5 Things Your Taxes Bought for the Pentagon in August

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Aerial View of the Pentagon in Virginia
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The month of August was a weird one at the United States Department of Defense, in at least two ways. For one thing, the Pentagon awarded $38.66 billion on new military hardware and services (not counting servicemembers' salaries and benefits). That's considerably more than what it ordinarily spends in any single month's time.

For another, the Pentagon spent more than half of that money in just one day.

And on one single contract.

Introducing the Nation's Most Transparent Government Agency: The Pentagon

How do we know this? Let's give credit where credit is due. The Pentagon may be a big spender (of your money). But it's a whole lot more open about how it spends that money, and what it buys with it, than are many government agencies. Every day of the week, almost in real time, the Department of Defense reports to U.S. taxpayers on what contracts it's issued, to whom, and for how much -- all right out in the open on its website.

Today, we're going to give you a glimpse at those contracts, as we review the top five most interesting Pentagon contracts awarded last month. We'll begin with the one that knocked the lights out:

$21 Billion for Training, but Not 1 Cent for Tribute

More than anything else, the U.S. Pentagon spent its money on training last month. In the largest dollar-value contract we've seen in ... well, in a very long time, the U.S. Air Force contracted with 25 separate companies to supply it with "training systems."

$20.9 billion worth of training systems. That's the amount of hardware "encompassing complex aircrew, maintenance, and system-specific training systems in support of warfighter training at operating locations worldwide" that USAF will be buying from defense companies such as Lockheed Martin (LMT), L-3 Communications (LLL) and Northrop Grumman (NOC) over the next 10 years.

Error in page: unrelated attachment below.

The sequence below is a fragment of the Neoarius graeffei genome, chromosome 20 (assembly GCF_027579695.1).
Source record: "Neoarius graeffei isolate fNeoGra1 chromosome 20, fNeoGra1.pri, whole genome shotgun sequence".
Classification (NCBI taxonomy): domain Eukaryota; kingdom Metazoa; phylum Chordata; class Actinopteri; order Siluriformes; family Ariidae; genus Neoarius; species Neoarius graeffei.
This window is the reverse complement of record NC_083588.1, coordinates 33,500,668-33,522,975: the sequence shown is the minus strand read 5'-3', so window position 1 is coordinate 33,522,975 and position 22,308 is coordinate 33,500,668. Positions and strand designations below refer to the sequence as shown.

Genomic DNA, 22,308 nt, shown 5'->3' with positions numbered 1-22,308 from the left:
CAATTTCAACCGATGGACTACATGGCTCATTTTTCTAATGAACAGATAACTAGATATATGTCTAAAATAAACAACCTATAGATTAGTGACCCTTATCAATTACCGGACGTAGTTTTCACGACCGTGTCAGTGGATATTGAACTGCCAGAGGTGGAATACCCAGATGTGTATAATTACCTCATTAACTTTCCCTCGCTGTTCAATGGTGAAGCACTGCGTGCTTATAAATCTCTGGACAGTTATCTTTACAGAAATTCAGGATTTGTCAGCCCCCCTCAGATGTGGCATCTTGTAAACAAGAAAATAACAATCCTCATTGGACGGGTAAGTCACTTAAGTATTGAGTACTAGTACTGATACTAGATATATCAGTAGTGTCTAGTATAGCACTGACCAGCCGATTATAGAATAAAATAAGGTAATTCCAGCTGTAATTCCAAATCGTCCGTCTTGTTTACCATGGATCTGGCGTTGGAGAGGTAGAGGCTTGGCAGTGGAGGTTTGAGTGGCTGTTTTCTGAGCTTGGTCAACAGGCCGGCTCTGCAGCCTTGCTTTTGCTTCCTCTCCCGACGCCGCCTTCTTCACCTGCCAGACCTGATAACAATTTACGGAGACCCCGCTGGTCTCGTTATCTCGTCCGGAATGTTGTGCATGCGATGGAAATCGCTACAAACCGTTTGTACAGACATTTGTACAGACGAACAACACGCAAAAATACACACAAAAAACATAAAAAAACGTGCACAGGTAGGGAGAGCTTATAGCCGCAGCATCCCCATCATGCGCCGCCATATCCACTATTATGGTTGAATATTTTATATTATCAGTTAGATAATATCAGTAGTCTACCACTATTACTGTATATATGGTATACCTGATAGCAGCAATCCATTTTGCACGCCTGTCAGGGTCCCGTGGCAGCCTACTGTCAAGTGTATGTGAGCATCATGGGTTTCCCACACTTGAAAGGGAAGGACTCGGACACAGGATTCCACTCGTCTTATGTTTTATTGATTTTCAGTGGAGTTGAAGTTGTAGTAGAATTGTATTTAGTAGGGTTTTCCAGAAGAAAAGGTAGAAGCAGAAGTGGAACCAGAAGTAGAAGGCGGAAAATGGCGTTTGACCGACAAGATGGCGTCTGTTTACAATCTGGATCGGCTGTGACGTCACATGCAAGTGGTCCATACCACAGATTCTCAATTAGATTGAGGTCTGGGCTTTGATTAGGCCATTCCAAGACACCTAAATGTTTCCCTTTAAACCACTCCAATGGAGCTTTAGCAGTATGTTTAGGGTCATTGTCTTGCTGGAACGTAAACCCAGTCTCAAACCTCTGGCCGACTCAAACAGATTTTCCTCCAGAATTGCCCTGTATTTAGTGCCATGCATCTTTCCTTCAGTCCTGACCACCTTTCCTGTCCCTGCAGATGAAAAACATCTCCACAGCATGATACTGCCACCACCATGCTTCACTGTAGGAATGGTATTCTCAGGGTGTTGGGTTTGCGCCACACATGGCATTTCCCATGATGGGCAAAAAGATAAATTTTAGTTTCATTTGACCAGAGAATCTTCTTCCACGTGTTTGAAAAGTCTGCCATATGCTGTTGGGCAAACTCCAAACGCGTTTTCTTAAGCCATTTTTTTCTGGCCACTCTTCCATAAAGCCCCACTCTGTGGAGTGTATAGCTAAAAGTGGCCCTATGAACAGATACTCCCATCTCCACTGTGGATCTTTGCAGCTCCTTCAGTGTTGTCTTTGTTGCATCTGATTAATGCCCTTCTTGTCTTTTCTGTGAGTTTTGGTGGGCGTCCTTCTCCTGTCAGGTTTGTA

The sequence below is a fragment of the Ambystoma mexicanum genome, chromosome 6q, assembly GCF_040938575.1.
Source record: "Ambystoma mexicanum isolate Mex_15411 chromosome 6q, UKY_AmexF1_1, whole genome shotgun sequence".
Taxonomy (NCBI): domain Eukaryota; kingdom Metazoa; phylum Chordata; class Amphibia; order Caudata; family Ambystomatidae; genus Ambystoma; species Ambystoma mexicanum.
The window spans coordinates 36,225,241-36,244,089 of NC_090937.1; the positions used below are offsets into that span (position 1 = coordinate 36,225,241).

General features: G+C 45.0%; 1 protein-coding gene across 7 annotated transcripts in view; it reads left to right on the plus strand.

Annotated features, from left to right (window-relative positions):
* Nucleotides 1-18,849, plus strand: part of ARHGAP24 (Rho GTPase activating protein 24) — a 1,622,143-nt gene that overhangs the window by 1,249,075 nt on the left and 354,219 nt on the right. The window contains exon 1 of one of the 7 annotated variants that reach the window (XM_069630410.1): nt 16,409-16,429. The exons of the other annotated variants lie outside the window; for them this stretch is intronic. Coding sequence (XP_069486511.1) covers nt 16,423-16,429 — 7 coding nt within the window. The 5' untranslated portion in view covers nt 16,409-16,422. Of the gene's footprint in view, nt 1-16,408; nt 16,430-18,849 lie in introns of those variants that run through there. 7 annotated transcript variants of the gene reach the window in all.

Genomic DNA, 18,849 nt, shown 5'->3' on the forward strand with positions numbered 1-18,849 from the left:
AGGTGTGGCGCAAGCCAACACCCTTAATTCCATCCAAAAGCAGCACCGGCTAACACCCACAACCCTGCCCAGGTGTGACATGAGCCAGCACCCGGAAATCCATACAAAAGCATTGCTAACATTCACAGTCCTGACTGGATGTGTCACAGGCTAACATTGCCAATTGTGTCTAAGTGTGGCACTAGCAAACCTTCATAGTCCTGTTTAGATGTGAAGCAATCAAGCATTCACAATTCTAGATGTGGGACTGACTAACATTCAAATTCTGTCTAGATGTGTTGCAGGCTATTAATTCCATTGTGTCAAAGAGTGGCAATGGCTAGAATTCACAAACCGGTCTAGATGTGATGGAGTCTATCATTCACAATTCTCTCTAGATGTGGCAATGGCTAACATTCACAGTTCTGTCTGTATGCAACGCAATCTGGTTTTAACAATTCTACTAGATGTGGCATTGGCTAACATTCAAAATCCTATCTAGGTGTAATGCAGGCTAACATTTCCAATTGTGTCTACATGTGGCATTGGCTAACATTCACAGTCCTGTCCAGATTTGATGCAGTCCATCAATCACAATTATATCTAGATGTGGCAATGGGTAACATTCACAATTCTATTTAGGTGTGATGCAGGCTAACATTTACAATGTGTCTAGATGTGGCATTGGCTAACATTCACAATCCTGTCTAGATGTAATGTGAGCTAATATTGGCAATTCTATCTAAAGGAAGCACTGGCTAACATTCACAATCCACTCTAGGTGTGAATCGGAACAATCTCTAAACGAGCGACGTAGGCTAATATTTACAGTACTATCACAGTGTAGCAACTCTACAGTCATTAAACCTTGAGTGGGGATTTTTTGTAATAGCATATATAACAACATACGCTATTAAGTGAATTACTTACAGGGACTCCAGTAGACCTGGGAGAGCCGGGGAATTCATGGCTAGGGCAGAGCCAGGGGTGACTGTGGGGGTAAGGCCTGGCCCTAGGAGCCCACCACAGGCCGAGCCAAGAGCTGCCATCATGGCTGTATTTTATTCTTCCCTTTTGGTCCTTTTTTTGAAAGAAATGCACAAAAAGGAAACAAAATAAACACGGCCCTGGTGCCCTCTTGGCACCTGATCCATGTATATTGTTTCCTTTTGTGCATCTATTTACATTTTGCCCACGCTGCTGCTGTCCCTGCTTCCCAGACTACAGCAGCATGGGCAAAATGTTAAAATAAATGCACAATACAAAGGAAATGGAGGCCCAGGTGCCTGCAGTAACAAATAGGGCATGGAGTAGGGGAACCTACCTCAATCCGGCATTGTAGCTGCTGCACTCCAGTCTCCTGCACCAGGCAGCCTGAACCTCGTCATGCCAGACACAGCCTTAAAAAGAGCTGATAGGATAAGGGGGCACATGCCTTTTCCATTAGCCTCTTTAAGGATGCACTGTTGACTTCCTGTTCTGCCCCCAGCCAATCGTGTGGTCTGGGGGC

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The training contract was definitely the biggest news coming out of the Pentagon last month, but it was far from the only large contract awarded. In fact, last month saw two more $2 billion-plus awards days, and a handful of $1 billion-plus days besides.

On one of these days, Microsoft (MSFT) picked up a cool $163 million in extra funding on its contract to provide the Defense Information Systems Agency unspecified "Microsoft enterprise technical support services." As the Pentagon confides, in total, this contract is now worth $575 million to Mr. Softie.

Sub-Hunters for the Navy

Another of those big-dollar days was dominated by Boeing (BA), which grabbed a $1.49 billion deal late in the month on a partial-foreign military sales contract to supply the U.S. Navy with nine P-8A Poseidon sub-hunting aircraft and to sell four more to the Royal Australian Air Force.

The U.S. Pentagon is apparently acting as intermediary on the latter sale. The Australians, however, will pick up the tab.

And Speaking of 'Foreign Military Sales'...

On Aug. 25, Bell Helicopter Textron won a $581 million order to supply nearly three dozen UH-1Y Venom and AH-1Z Viper combat helicopters to the U.S. Marine Corps -- but not just the Corps. As described in the Pentagon's announcement, these very modern combat helicopters have been ordered by "the Marine Corps and government of Pakistan."

Uncharacteristically, the Pentagon wasn't specific on which of these helicopters are destined for the U.S. armed forces and which for the Pakistanis.

This Is Your Captain Speaking. Domo Arigato, Mr. Roboto...

Choosing one final "interesting" contract from a month that saw so many isn't easy. But after hitting all the biggest dollar-value awards, we'll close today with a very small one, but one that has big implications for the service. For a mere $9.8 million, Sikorsky Aircraft Company (soon to be owned by Lockheed Martin) has been hired to begin Phase II of the Defense Advanced Research Projects Agency's ALIAS program.

Under this program, Sikorsky will attempt to turn one of its iconic Black Hawk helicopters into a flying robot -- a very large, but unmanned, aerial vehicle. Sikorsky's task, according to the announcement of Phase I of the project earlier this year, is to "develop and insert new automation into existing aircraft to enable operation with reduced onboard crew." This would render the Black Hawk an "optionally piloted" vehicle that could, at need, fly into a war zone completely autonomous of human control, and at no risk to a pilot. So even if this was one of the smallest contracts awarded last month, it just might be one of the most important.

These awards represent only a small sampling of the hundreds of contracts your tax dollars funded last month, of course. To see the rest, check out the U.S. Department of Defense contracts website here.

Motley Fool contributor Rich Smith wonders if the Pentagon knows that Toys 'R' Us already has remote control helicopters on sale already -- for just $19.99. Follow him on Facebook for all the latest in defense news.

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